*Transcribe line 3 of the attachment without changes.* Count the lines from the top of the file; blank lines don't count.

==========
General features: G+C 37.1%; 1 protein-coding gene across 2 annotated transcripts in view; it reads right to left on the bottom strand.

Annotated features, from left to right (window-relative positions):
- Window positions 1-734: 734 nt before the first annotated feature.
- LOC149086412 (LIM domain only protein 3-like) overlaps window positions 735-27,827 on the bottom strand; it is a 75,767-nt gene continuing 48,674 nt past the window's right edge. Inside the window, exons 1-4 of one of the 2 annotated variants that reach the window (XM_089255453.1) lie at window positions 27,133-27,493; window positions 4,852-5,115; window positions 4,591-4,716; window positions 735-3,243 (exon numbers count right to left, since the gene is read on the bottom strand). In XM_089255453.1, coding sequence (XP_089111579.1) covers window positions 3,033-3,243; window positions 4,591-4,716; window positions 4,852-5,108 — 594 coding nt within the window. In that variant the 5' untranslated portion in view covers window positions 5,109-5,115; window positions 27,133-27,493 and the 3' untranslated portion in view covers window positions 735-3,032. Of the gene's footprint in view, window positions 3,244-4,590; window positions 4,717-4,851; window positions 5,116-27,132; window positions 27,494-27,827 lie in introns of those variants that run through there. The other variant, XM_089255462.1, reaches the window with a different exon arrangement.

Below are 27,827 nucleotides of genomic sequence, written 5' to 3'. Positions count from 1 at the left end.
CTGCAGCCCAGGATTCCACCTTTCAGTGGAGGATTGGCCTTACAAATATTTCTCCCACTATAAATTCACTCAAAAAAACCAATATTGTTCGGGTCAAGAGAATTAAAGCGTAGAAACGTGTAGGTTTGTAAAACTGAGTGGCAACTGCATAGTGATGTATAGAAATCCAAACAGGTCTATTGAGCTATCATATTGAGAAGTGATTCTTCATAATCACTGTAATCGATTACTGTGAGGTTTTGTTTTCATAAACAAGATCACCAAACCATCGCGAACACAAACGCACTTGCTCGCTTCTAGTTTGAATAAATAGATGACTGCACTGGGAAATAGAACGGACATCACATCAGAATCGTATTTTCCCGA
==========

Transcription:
- Window positions 1-734: 734 nt before the first annotated feature.